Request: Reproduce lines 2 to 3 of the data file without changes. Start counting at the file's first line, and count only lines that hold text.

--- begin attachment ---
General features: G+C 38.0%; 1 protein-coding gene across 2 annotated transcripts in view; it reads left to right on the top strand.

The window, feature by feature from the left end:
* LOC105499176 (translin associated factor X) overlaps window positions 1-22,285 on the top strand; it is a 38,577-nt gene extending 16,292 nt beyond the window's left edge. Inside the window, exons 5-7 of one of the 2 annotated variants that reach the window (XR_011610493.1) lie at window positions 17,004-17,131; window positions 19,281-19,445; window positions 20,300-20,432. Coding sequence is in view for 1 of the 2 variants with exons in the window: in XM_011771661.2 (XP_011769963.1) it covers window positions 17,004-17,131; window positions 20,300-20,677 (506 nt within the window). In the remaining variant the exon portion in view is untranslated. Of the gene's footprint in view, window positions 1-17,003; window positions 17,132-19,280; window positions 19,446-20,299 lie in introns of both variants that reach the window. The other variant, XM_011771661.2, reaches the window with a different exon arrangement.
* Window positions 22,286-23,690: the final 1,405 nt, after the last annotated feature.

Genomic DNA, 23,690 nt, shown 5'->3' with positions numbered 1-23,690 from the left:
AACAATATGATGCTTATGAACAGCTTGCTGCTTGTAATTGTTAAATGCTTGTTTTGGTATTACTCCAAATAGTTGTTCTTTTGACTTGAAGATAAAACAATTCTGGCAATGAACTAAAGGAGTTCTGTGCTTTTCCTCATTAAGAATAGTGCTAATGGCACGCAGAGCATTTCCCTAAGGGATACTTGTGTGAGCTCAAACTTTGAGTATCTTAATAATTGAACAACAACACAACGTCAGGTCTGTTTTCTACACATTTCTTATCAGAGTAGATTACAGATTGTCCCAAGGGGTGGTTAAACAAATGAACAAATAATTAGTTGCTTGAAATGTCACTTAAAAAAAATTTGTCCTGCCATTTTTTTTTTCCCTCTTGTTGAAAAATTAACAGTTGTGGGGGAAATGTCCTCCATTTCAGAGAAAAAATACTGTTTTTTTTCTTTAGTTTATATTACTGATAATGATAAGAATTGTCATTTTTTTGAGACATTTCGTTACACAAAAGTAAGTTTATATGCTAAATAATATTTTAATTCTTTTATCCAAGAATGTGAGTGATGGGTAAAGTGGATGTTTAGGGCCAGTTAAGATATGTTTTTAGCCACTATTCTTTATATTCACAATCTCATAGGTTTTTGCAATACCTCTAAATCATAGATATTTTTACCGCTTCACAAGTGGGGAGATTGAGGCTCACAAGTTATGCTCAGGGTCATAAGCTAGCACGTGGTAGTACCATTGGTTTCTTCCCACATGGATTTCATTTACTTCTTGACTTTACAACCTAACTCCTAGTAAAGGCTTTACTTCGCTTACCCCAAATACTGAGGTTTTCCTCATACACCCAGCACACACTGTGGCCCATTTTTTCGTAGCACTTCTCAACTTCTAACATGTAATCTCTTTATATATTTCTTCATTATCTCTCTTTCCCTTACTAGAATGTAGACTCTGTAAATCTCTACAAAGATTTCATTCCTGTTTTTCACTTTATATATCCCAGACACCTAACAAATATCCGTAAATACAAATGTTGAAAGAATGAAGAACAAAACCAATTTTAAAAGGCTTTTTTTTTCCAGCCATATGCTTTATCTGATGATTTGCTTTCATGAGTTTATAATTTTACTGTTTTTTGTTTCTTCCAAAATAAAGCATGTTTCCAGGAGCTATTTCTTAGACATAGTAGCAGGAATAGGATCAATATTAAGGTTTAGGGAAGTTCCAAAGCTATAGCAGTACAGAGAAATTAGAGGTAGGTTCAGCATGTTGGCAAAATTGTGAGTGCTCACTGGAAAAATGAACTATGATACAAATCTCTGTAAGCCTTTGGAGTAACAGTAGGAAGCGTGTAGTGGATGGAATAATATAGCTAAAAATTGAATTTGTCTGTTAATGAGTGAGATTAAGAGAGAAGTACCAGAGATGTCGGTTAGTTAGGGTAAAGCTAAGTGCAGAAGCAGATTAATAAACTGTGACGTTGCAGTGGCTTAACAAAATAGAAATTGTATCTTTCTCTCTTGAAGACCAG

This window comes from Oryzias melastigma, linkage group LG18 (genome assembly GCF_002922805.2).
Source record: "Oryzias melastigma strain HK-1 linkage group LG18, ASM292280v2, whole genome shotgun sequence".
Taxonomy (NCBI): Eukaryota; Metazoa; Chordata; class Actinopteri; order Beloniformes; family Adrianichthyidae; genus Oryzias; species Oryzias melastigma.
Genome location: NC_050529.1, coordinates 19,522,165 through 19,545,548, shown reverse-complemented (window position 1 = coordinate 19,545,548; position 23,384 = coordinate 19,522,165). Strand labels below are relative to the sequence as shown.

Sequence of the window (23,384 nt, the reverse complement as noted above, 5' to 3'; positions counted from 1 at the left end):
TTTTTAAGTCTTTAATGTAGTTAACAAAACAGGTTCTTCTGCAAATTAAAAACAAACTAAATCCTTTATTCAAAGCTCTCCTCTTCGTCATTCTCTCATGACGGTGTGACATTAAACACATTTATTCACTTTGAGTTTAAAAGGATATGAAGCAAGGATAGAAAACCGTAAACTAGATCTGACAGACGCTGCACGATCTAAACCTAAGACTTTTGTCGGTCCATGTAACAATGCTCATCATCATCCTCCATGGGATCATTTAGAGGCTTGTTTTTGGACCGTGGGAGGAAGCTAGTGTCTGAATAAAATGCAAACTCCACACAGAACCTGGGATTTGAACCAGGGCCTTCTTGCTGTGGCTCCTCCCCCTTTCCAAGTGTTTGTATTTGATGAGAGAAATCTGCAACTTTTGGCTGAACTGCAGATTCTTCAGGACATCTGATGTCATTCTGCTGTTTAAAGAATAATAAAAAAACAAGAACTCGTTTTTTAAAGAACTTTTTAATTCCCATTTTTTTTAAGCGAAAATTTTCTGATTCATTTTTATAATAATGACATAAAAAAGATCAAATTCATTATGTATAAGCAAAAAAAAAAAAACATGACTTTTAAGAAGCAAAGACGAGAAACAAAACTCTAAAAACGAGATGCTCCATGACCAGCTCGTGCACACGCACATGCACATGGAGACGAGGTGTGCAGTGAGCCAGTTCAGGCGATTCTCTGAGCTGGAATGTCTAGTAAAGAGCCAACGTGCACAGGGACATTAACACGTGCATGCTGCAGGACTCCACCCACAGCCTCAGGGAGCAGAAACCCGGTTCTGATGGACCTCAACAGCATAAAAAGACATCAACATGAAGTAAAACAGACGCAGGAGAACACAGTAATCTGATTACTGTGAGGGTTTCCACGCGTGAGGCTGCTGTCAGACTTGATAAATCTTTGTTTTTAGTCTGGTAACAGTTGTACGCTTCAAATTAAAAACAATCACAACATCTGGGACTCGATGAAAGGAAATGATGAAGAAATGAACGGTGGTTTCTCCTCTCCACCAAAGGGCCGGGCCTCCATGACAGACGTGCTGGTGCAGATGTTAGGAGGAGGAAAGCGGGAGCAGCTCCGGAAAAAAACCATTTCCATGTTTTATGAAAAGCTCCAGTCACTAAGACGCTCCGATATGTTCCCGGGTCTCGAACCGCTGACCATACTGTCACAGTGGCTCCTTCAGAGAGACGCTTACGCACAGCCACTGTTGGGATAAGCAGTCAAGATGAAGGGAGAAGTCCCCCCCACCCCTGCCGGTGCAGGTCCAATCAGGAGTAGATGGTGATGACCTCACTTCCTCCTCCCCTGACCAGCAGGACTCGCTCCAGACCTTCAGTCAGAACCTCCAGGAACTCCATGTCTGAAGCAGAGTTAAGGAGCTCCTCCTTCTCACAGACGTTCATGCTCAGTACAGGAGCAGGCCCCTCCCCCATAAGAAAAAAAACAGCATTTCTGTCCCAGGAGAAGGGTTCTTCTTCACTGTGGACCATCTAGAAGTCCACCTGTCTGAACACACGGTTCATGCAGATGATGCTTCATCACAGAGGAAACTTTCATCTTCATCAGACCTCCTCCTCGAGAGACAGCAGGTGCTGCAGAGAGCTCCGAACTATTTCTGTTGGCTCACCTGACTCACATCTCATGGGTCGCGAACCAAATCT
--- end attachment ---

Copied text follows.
The window, feature by feature from the left end:
* LOC105499176 (translin associated factor X) overlaps window positions 1-22,285 on the top strand; it is a 38,577-nt gene extending 16,292 nt beyond the window's left edge. Inside the window, exons 5-7 of one of the 2 annotated variants that reach the window (XR_011610493.1) lie at window positions 17,004-17,131; window positions 19,281-19,445; window positions 20,300-20,432. Coding sequence is in view for 1 of the 2 variants with exons in the window: in XM_011771661.2 (XP_011769963.1) it covers window positions 17,004-17,131; window positions 20,300-20,677 (506 nt within the window). In the remaining variant the exon portion in view is untranslated. Of the gene's footprint in view, window positions 1-17,003; window positions 17,132-19,280; window positions 19,446-20,299 lie in introns of both variants that reach the window. The other variant, XM_011771661.2, reaches the window with a different exon arrangement.